Discussing parks and planning in Chautauqua conjured in Foster’s mind the name of Frederick Law Olmsted, widely regarded as the father of the landscape architecture profession in the U.S. and among those who might have played a crucial role in Chautauqua’s early development.
“Olmsted’s vision was of sweeping open green spaces to enable citizens to better connect with their better selves,” Foster said. “He felt providing rural recreational settings produced a healthier environment.
“He designed Prospect Park in Brooklyn, for instance, with its meadows and ponds. He also developed a large residential community almost directly across Chautauqua Lake from the Institution.”
In the later 19th and early 20th centuries, Point Chautauqua was an elegant residential community with grand ambitions and a Grand Hotel on the lake. Now, a small residential community remains adjacent to a golf course. The 2010 tornado destroyed a restaurant affiliated with the golf course.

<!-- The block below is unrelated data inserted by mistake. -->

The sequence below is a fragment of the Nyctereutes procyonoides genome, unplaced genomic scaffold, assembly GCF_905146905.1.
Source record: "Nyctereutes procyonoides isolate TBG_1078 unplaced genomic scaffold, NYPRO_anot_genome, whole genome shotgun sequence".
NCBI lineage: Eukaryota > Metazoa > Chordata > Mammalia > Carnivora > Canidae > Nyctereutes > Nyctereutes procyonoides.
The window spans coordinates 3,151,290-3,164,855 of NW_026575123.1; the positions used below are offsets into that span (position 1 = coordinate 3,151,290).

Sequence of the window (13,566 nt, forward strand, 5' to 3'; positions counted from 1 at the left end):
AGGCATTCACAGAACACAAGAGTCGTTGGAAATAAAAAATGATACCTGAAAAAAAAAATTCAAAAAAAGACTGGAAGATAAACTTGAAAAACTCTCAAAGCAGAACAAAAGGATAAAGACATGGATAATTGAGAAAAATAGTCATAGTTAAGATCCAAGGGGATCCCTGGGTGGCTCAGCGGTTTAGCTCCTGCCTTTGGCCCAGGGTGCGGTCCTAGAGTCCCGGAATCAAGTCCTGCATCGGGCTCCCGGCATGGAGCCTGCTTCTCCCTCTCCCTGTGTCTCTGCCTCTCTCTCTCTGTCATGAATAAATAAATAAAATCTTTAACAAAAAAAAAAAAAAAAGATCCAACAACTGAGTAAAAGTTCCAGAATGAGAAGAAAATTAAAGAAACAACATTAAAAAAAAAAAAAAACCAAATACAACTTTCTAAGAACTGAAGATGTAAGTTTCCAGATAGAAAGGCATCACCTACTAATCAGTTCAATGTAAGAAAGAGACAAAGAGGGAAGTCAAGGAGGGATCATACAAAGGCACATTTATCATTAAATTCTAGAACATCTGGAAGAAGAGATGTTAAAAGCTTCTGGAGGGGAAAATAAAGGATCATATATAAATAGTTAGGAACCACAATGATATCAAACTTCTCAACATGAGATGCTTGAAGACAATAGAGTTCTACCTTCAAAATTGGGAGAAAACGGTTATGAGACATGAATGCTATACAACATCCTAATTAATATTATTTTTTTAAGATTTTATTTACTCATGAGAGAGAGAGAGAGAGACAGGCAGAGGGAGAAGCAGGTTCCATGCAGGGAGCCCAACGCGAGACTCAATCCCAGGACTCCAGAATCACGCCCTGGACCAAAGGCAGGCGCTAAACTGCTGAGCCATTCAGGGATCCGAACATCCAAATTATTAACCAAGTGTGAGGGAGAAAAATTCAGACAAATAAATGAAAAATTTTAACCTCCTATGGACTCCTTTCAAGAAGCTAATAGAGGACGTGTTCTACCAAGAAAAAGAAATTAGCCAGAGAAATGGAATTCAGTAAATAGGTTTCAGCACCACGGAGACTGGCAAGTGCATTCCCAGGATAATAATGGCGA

When Lewis Miller and John Heyl Vincent founded Chautauqua as a Methodist institution, Baptists were busy with a competing community across the lake. “Olmsted’s vision might have influenced Chautauqua, but its founders preferred the more dense, camp style plan with 90-degree corners for their community,” Foster said.
“Early Chautauqua was also influenced by the City Beautiful Movement, among whose tenets was the notion that monumental architecture promotes harmonious social order,” she said. “The Hall of Philosophy likely owes its inspiration to this movement, for instance. The lower grove, below the Hall, is largely a ceremonial space which especially blooms during Chautauqua Literary and Scientific Circle graduation ceremonies.”